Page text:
In 1929, Professor William Frederick Gericke of the University of California at Berkeley began publicly promoting that solution culture be used for agricultural crop production. He first termed it aquaculture but later found that aquaculture was already applied to culture of aquatic organisms. Gericke created a sensation by growing tomato vines twenty-five feet high in his back yard in mineral nutrient solutions rather than soil. By analogy with the ancient Greek term for agriculture, geoponics, the science of cultivating the earth, Gericke introduced the term hydroponics in 1937 (although he asserts that the term was suggested by Dr. W. A. Setchell, of the University of California) for the culture of plants in water (from the Greek hydros, "water", and ponos, "labor").[1]
Reports of Gericke's work and his claims that hydroponics would revolutionize plant agriculture prompted a huge number of requests for further information. Gericke refused to reveal his secrets claiming he had done the work at home on his own time. This refusal eventually resulted in his leaving the University of California. In 1940, he wrote the book, Complete Guide to Soilless Gardening.
Two other plant nutritionists at the University of California were asked to research Gericke's claims. Dennis R. Hoagland and Daniel I. Arnon wrote a classic 1938 agricultural bulletin, The Water Culture Method for Growing Plants Without Soil,[2] debunking the exaggerated claims made about hydroponics. Hoagland and Arnon found that hydroponic crop yields were no better than crop yields with good quality soils. Crop yields were ultimately limited by factors other than mineral nutrients, especially light. This research, however, overlooked the fact that hydroponics has other advantages including the fact that the roots of the plant have constant access to oxygen and that the plants have access to as much or as little water as they need. This is important as one of the most common errors when growing is over- and under- watering; and hydroponics prevents this from occurring as large amounts of water can be made available to the plant and any water not used, drained away, recirculated, or actively aerated, eliminating anoxic conditions which drown root systems in soil. In soil, a grower needs to be very experienced to know exactly how much water to feed the plant. Too much and the plant will not be able to access oxygen; too little and the plant will lose the ability to transport nutrients, which are typically moved into the roots while in solution.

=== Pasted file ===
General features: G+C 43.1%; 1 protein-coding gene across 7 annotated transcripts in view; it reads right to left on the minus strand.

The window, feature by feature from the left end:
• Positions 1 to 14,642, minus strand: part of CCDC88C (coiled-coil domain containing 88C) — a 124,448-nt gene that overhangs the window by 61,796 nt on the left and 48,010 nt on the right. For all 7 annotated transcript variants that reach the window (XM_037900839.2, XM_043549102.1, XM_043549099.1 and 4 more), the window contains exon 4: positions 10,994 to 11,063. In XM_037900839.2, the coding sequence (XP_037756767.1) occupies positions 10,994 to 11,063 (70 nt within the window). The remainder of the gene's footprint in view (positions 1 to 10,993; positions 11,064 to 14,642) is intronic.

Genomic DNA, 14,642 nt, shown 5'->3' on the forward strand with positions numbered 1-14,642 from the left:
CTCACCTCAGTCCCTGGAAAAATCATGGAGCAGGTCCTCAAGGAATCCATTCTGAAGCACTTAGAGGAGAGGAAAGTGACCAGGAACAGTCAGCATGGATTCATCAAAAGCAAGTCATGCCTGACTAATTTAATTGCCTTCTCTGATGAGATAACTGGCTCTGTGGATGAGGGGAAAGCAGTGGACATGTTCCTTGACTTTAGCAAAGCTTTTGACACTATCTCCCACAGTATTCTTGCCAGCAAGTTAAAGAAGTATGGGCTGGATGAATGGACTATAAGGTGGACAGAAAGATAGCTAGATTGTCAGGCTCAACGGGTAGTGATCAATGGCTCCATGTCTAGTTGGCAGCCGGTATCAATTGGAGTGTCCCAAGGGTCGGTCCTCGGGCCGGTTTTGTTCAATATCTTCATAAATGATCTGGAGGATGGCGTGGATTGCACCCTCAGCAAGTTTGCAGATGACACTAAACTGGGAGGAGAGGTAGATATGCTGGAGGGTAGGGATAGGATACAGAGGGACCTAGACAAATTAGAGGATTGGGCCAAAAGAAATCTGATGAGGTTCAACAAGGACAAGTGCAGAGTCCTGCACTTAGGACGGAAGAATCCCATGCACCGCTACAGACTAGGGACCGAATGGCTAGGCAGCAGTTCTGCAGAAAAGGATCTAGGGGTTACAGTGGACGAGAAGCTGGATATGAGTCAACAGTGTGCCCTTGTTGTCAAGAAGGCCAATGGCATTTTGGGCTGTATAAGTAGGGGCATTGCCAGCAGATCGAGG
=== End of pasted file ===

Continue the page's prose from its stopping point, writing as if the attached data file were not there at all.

These two researchers developed several formulas for mineral nutrient solutions, known as Hoagland solutions. Modified Hoagland solutions are still used today.
One of the early successes of hydroponics occurred on Wake Island, a rocky atoll in the Pacific Ocean used as a refueling stop for Pan American Airlines. Hydroponics was used there in the 1930s to grow vegetables for the passengers. Hydroponics was a necessity on Wake Island because there was no soil, and it was prohibitively expensive to airlift in fresh vegetables.
In the 1960s, Allen Cooper of England developed the Nutrient film technique. The Land Pavilion at Walt Disney World's EPCOT Center opened in 1982 and prominently features a variety of hydroponic techniques. In recent decades, NASA has done extensive hydroponic research for their Controlled Ecological Life Support System or CELSS. Hydroponics intended to take place on Mars are using LED lighting to grow in different color spectrum with much less heat.
In 1978, hydroponics pioneer Dr. Howard Resh published the first edition of his book "Hydroponics Food Production." This book (now updated) spurred what has become known as the 3-part base nutrients formula that is still a major component of today's hydroponics gardening. Resh later went on to publish other books, and is currently in charge of a highly advanced hydroponics research and production facility in the Caribbean.(Wikipedia)

3 comments: